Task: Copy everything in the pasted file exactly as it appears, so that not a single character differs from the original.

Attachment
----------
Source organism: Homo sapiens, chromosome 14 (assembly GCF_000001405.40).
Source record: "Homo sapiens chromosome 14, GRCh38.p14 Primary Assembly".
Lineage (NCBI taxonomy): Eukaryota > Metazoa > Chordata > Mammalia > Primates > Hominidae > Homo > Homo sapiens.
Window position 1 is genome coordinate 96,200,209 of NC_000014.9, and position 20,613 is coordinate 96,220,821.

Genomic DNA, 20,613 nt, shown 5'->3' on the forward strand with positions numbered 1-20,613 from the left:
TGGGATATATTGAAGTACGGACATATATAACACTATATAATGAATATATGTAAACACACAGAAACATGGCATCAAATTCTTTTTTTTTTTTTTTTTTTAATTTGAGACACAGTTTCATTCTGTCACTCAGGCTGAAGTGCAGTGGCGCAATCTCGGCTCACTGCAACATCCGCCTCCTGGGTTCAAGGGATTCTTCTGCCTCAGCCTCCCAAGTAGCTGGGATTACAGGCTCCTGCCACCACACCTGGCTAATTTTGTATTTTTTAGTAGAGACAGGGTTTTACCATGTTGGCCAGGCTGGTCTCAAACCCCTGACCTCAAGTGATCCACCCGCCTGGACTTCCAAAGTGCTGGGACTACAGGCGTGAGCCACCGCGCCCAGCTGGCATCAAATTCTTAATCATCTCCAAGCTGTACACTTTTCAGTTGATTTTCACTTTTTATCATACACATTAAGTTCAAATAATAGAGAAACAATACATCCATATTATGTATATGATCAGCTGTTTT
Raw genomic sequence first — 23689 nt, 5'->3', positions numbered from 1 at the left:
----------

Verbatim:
Source organism: Homo sapiens, chromosome 14 (assembly GCF_000001405.40).
Source record: "Homo sapiens chromosome 14, GRCh38.p14 Primary Assembly".
Lineage (NCBI taxonomy): Eukaryota > Metazoa > Chordata > Mammalia > Primates > Hominidae > Homo > Homo sapiens.
Window position 1 is genome coordinate 96,200,209 of NC_000014.9, and position 20,613 is coordinate 96,220,821.

Genomic DNA, 20,613 nt, shown 5'->3' on the forward strand with positions numbered 1-20,613 from the left:
TGGGATATATTGAAGTACGGACATATATAACACTATATAATGAATATATGTAAACACACAGAAACATGGCATCAAATTCTTTTTTTTTTTTTTTTTTTAATTTGAGACACAGTTTCATTCTGTCACTCAGGCTGAAGTGCAGTGGCGCAATCTCGGCTCACTGCAACATCCGCCTCCTGGGTTCAAGGGATTCTTCTGCCTCAGCCTCCCAAGTAGCTGGGATTACAGGCTCCTGCCACCACACCTGGCTAATTTTGTATTTTTTAGTAGAGACAGGGTTTTACCATGTTGGCCAGGCTGGTCTCAAACCCCTGACCTCAAGTGATCCACCCGCCTGGACTTCCAAAGTGCTGGGACTACAGGCGTGAGCCACCGCGCCCAGCTGGCATCAAATTCTTAATCATCTCCAAGCTGTACACTTTTCAGTTGATTTTCACTTTTTATCATACACATTAAGTTCAAATAATAGAGAAACAATACATCCATATTATGTATATGATCAGCTGTTTT
Raw genomic sequence first — 23689 nt, 5'->3', positions numbered from 1 at the left: